In Melting Point 2040, survivalist gaming and weapons development company New Rite tries to protect its on-line gamers from government snooping and control by building its own highly encrypted global server and connection network. Even with this, the government uses New Rite and other survival and war games as recruiting sites and methods to identify potential criminals and terrorists. Pete Roote, hired by New Rite to take out drug cartel leaders, escapes government detection of his actions by completely avoiding on-grid contact through New Rite’s training and advanced detection-interference technology. Based on what we found out yesterday, should the book have been Melting Point 2014?
For readers of Melting Point 2040 and/or Secession 2041, I thought you might be interested in listening to an interview with host Glen Biegel on AM 700, based out of Anchorage, Alaska. A podcast is available at the link below, with the interview taking place on September 26 in the 7 a.m. hour. I start about 18 minutes into that hour.
An article popped up yesterday on CNN.com with good news about the arrest of Mexican cartel boss Mario Armando Ramirez Trevino. As I do from time-t0-time under the alias “Mike Bushman” (I don’t hide my identity well), I posted a comment that quickly gained enough of CNN’s version of likes and no dislikes to be the top comment. Moments later, I turned back from watching “Cutthroat Kitchen” to see the comment was gone. Deleted.
Given my introspective nature, I wondered what I’d said that was so threatening to require removal. Fortunately, more than half of what I’d written was contained in an email alert of a reply to my comment about the difficulty of stopping cartels when “Fast and Furious” guns are still turning up.
Here’s my offending statement, with the second half recaptured to the best of my memory:
“The fates of the U.S. and Mexico are intertwined. We must defeat the drug cartels, who otherwise will eventually combine, strengthen and wreak even greater havoc on our society. It will get even worse once radical Islamic terrorists figure out how to team up with drug cartels to attack us.”
Perhaps, I thought, the statement was deemed racist by the thoughtful administrators at CNN. I did say our fate was intertwined with Mexico and my picture shows me clearly as white, but I couldn’t believe this was the reason. The comment simply acknowledges that the cartels are a scourge to both of our nations. I thought that was clear. Maybe CNN opposed my reference to “radical Islamic” terrorists? Perhaps I should have just mentioned terrorists, rather than identify the dominant type of terrorist attacking America in recent decades.
In commenting on the potential combination of cartels and terrorists, I simply reacted to the fact that terrorists and cartels have already been caught linking together on low-level activities. My concern is that these relationships will expand. Readers of Melting Point 2040 and Secession 2041 will recognize that cartels and terrorists play plot roles in these novels, though I didn’t mention my writing when commenting on CNN.com.
There is one other explanation. Removing my comment allowed it to be replaced by a new top comment: “Legalize Marijuana and those drug cartels will be pharmaceutical reps. Problem solved.” That must be it.
Unless border security issues are resolved, Senate passage could prove the permanent plateau for immigration reform efforts in the 113th Congress. More importantly, if border security is not substantially improved from a current state in which even immigration reform advocates believe at least 11 million undocumented workers are inside U.S. borders and many believe the number is much higher, America faces a largely unconsidered threat to its existence in today’s shape and form. (This challenge serves as the premise to my novels.)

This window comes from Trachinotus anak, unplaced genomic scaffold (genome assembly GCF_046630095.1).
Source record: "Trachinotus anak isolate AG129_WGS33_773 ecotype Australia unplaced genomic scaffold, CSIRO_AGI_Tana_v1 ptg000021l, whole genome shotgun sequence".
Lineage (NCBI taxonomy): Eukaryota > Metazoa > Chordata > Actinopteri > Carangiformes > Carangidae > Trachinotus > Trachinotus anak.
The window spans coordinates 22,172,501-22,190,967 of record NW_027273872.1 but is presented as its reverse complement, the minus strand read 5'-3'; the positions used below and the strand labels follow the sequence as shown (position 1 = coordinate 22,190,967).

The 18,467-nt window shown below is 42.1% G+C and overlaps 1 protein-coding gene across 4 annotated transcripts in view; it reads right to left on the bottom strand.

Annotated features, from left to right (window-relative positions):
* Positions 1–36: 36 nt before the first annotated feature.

With border security so critical to a much-needed immigration reform process, I spent last night listening to Dennis Michael Lynch, a filmmaker who has invested his own time and money investigating border security and immigration issues far more deeply than 60-second puff pieces typically spewed as investigative reporting on border security. A link to the web site for “They Come to America” and “They Come to America II” is below. I recommend these films for anyone interested in immigration and border security issues. If you haven’t considered why the U.S. government has signs posted in Mandarin Chinese along human trafficking routes from Mexico, you’ll be certain to consider new questions after watching the movies.
I was hopeful at the start of the year that real immigration reform could move forward, even though such reform might temporarily and partially negate the premise for my books. The principles by the Senate Gang of Eight included a path to citizenship for those here illegally that would be “contingent upon our success in securing our borders and addressing visa overstays.”
When recently resigned Homeland Security Secretary Janet Napolitano said repeatedly in recent months that the border is already secure, she uttered an absurdity that made clear this Administration could not be trusted to use fact to assess or pursue border security. If you watch Lynch’s films, you’ll have no doubt the notion that we have secure borders is beyond reasonable belief.
Recently, congressional debate has centered around who can be trusted to accurately assess whether our borders are secure before triggering the path to citizenship for those who entered or overstayed illegally in the past. Without secure borders, passage of an immigration reform bill now would just be another “rinse” in a series of “rinse and repeat” processes on immigration that date back to President Reagan. Continue reading
Growing racial diversity in the U.S. student population is not preventing a spread of segregation, with African American and Hispanic students attending “more segregated schools than at any time in the past 20 years,” notes University of Texas at Austin Professor Julian Vasquez Heilig in his Cloaking Inequity blog post referencing his new co-authored study: “Nearly 50 years post-Jim Crow: Persisting and Expansive School Segregation for African American, Latina/o and ELL students in Texas.”
One finding of the study highlights the risks of language isolation, an issue that drives societal upset in my novel Melting Point 2040: